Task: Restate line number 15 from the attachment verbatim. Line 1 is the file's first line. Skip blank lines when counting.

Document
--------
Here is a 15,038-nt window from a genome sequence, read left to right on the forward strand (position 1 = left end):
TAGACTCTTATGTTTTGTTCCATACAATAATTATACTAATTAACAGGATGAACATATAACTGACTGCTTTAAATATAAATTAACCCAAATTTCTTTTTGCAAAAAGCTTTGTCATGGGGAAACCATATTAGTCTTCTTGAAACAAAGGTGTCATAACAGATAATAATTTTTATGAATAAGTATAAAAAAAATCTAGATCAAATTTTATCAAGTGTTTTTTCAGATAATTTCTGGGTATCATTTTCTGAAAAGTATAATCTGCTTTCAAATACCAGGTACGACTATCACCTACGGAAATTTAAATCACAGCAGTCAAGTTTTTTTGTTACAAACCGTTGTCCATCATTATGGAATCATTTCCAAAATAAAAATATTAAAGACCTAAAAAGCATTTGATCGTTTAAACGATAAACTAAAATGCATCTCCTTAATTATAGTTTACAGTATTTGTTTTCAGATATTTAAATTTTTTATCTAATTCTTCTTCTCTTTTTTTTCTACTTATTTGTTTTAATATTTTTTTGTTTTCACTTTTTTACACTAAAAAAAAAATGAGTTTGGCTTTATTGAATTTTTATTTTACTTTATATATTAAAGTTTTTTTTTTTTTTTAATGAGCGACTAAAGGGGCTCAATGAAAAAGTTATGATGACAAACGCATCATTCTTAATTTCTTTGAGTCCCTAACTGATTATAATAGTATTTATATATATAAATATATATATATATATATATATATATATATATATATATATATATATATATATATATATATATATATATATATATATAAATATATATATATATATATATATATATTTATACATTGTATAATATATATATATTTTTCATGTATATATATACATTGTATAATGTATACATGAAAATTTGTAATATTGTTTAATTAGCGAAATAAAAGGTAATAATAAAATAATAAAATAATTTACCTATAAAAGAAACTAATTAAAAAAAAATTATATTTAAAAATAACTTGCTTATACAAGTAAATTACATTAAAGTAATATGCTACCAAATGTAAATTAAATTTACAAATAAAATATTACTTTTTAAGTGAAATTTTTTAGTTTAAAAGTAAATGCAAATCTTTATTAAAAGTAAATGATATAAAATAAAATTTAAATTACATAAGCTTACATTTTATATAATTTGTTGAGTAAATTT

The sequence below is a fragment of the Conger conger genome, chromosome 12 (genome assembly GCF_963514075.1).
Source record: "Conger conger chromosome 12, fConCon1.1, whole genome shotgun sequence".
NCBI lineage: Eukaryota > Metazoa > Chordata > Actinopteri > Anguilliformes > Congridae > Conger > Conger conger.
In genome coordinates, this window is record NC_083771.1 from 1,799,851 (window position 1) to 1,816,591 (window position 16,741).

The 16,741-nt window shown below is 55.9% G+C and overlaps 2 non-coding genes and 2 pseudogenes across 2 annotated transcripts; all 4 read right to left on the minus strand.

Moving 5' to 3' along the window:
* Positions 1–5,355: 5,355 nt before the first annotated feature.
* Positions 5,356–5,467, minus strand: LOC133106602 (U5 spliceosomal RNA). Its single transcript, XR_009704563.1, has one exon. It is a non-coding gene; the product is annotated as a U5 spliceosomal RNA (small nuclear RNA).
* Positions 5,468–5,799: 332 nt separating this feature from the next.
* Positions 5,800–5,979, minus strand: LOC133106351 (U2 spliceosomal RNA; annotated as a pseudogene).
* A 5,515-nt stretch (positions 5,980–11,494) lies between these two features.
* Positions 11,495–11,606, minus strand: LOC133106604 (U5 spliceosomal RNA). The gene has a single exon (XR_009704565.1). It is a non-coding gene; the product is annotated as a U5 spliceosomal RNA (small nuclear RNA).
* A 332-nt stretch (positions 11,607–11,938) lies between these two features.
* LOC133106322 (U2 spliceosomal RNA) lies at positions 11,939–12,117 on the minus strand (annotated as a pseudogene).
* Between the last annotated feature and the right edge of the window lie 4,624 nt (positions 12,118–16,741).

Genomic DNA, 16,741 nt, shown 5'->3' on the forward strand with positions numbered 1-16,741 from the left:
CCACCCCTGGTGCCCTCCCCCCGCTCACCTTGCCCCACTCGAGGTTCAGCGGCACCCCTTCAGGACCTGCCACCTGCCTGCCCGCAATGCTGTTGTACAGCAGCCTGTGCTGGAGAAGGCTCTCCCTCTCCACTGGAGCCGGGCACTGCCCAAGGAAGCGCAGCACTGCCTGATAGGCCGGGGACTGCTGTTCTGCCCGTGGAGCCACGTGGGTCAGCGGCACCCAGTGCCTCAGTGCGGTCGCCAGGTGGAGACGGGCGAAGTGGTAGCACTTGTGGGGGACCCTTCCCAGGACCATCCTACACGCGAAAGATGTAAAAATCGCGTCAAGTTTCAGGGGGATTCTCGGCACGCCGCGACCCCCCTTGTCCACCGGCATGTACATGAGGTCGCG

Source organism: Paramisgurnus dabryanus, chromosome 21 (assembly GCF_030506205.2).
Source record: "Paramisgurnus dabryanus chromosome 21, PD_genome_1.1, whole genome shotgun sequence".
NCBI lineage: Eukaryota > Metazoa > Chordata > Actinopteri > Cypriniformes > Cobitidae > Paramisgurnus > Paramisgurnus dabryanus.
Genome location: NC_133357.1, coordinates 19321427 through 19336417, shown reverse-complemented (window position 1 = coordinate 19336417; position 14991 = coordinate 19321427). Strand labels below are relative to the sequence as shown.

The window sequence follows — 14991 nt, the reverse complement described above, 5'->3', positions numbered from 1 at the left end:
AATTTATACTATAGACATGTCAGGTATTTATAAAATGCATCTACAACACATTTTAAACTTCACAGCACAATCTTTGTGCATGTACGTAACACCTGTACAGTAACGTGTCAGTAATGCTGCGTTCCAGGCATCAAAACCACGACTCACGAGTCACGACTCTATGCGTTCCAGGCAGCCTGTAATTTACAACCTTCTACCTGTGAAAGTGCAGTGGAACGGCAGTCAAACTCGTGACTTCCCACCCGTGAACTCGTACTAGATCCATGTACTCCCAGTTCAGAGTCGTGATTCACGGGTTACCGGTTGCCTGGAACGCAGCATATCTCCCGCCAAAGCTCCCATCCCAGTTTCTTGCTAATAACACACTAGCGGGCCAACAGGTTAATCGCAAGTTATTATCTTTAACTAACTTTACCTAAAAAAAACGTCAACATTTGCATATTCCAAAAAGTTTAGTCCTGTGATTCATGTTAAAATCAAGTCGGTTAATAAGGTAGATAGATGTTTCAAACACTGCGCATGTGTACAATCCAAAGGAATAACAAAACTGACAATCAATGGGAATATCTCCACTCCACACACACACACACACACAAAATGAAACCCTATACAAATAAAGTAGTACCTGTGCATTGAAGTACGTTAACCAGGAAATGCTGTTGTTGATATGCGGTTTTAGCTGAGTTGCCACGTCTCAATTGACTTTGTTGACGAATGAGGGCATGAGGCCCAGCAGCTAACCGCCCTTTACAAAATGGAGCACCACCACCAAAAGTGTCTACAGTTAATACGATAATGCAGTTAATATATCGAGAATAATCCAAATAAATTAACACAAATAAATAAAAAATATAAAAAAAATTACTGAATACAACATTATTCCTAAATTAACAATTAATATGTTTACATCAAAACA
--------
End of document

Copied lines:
* A 332-nt stretch (positions 11,607–11,938) lies between these two features.